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-t
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-t/t/ is an unproductive Germanic cohering stress-neutral suffix found in nouns of common gender based on Germanic verb stems, e.g. teelt[telt]cultivation < teel[tel]to grow. Nouns in -t typically denote things (e.g. hefthilt < hefto lift) or abstract concepts (e.g. klachtcomplaint < klagencomplain); semantic specialization is quite common (e.g. schrift < schrijvto write can both mean writing (system) and notebook). The plural form, if applicable, is in -en (schriftenwriting systems, notebooks ).

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-t/t/ is a Germanic suffix found in nouns based on simplex Germanic verb stems.

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Words like schoonschriftcalligraphy and bloementeeltfloriculture are compounds with -t formations as right-hand members, not to be taken as exceptions to the generalization that -t takes only simplex stems; cf. formations such as mesheftknife handle where there is no complex verb *mesheffen. inteeltinbreeding, on the other hand, is a calque from German Inzucht or English inbreeding (Etymologiebank).

Nouns in -t are of common gender, taking the definite singular article de. The plural form, if applicable, is in -en ( schriftenwriting systems, notebooks, klachtencomplaints).
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There is quite some stem allomorphy in -t formations, De Haas and Trommelen (1993: 246) mention jachthunt (< jagento hunt), klachtcomplaint (< klagento complain), drachtgestation, costume, load (< dragento carry, to wear), bochtcurve, bend (< buigento bend), driftpassion, drift (drijvento float, to drift), vluchtflight, flock (< vliegento fly), giftgift, present (< gevento give), plichtduty (< plegento commit), schriftwriting, notebook (< schrijvento write), zichtview (< ziento see), ziftsift (< zevento sieve). Certain -t formations have a verbal use as well, e.g. vluchtto escape, ziftento sift, to split hairs, jachtento hurry, to rush.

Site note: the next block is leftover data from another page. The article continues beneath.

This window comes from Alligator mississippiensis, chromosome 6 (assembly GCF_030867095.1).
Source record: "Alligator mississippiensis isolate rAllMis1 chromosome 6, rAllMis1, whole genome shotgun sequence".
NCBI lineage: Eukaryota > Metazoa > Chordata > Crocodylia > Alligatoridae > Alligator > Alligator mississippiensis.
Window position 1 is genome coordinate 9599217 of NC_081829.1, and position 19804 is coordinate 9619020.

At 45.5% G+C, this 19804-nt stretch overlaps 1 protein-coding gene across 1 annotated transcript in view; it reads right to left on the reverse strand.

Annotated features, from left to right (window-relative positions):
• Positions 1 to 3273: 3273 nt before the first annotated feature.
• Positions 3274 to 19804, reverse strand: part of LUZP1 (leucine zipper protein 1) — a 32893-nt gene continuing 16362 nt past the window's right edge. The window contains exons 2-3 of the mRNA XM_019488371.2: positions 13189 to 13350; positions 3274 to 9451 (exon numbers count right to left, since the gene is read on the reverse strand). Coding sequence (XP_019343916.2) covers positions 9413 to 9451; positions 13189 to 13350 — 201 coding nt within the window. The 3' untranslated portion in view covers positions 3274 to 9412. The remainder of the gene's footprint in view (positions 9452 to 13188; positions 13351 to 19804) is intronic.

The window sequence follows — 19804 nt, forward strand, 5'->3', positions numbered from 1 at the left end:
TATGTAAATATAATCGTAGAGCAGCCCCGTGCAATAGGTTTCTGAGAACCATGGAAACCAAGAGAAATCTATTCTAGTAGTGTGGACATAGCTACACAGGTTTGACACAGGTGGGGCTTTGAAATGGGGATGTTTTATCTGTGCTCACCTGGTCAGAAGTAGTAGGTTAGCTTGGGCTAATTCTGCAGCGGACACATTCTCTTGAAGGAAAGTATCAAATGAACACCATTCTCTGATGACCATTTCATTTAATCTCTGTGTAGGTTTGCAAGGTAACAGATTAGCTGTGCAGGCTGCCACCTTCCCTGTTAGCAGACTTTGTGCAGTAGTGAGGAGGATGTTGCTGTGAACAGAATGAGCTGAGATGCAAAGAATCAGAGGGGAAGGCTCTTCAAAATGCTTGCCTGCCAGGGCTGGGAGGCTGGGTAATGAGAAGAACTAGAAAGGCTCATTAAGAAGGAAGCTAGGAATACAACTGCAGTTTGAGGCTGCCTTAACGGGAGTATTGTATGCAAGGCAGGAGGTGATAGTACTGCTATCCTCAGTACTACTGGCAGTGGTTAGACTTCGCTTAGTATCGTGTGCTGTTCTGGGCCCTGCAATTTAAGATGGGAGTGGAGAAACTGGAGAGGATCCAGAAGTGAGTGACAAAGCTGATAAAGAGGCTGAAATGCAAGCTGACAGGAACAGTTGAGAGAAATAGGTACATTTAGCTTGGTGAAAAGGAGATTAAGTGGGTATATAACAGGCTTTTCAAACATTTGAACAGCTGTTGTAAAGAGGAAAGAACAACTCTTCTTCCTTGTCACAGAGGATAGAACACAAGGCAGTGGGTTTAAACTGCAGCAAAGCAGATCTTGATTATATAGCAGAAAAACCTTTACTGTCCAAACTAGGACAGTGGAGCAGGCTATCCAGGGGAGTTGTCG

Note that another suffix -t can be distinguished in non-native nouns such as fantastdreamer and productproduct that correspond to nouns in -ie or verbs in -eren (fantasiephantasy and producerento produce, respectively) (De Haas and Trommelen 1993: 226-7), as well as in non-native adjectives like abstractabstract, correctcorrect and corruptcorrupt that correspond to verbs in -eren (abstraherento abstract, corrigerento corrrect and corrumperento corrupt) (De Haas and Trommelen 1993: 343). It is questionable, however, whether these relationships of form and meaning belong to the morphology of Dutch.

The suffix merges with the final syllable of the stem, i.e., it is cohering; the stress pattern of the base does not change with suffixation of -t.

References:
  • Haas, Wim de & Trommelen, Mieke1993Morfologisch handboek van het Nederlands. Een overzicht van de woordvormingSDU Uitgeverij
  • Haas, Wim de & Trommelen, Mieke1993Morfologisch handboek van het Nederlands. Een overzicht van de woordvormingSDU Uitgeverij
  • Haas, Wim de & Trommelen, Mieke1993Morfologisch handboek van het Nederlands. Een overzicht van de woordvormingSDU Uitgeverij
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